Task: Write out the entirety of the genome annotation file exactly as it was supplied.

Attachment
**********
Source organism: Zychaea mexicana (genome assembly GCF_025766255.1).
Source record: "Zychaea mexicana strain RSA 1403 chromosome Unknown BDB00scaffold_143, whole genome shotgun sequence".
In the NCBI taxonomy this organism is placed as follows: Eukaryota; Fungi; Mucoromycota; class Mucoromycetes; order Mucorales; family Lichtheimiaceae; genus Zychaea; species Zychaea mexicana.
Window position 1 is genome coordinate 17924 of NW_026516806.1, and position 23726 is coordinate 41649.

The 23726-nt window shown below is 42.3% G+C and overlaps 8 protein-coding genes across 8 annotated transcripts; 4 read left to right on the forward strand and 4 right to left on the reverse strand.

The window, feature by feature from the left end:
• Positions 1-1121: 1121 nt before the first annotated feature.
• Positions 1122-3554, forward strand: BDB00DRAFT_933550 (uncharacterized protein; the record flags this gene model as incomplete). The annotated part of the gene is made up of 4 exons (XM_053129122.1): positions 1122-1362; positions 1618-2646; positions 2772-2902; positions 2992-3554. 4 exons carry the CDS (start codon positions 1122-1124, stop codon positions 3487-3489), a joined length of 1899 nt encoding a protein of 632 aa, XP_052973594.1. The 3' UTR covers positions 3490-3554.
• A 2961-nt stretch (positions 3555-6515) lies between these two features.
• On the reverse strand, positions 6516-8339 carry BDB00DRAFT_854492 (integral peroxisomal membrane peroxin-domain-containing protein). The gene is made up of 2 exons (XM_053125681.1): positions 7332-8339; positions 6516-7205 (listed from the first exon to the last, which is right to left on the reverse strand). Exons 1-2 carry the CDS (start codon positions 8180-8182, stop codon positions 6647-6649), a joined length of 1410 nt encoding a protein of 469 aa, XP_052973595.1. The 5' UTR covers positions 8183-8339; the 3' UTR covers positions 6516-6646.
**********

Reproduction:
Source organism: Zychaea mexicana (genome assembly GCF_025766255.1).
Source record: "Zychaea mexicana strain RSA 1403 chromosome Unknown BDB00scaffold_143, whole genome shotgun sequence".
In the NCBI taxonomy this organism is placed as follows: Eukaryota; Fungi; Mucoromycota; class Mucoromycetes; order Mucorales; family Lichtheimiaceae; genus Zychaea; species Zychaea mexicana.
Window position 1 is genome coordinate 17924 of NW_026516806.1, and position 23726 is coordinate 41649.

The 23726-nt window shown below is 42.3% G+C and overlaps 8 protein-coding genes across 8 annotated transcripts; 4 read left to right on the forward strand and 4 right to left on the reverse strand.

The window, feature by feature from the left end:
• Positions 1-1121: 1121 nt before the first annotated feature.
• Positions 1122-3554, forward strand: BDB00DRAFT_933550 (uncharacterized protein; the record flags this gene model as incomplete). The annotated part of the gene is made up of 4 exons (XM_053129122.1): positions 1122-1362; positions 1618-2646; positions 2772-2902; positions 2992-3554. 4 exons carry the CDS (start codon positions 1122-1124, stop codon positions 3487-3489), a joined length of 1899 nt encoding a protein of 632 aa, XP_052973594.1. The 3' UTR covers positions 3490-3554.
• A 2961-nt stretch (positions 3555-6515) lies between these two features.
• On the reverse strand, positions 6516-8339 carry BDB00DRAFT_854492 (integral peroxisomal membrane peroxin-domain-containing protein). The gene is made up of 2 exons (XM_053125681.1): positions 7332-8339; positions 6516-7205 (listed from the first exon to the last, which is right to left on the reverse strand). Exons 1-2 carry the CDS (start codon positions 8180-8182, stop codon positions 6647-6649), a joined length of 1410 nt encoding a protein of 469 aa, XP_052973595.1. The 5' UTR covers positions 8183-8339; the 3' UTR covers positions 6516-6646.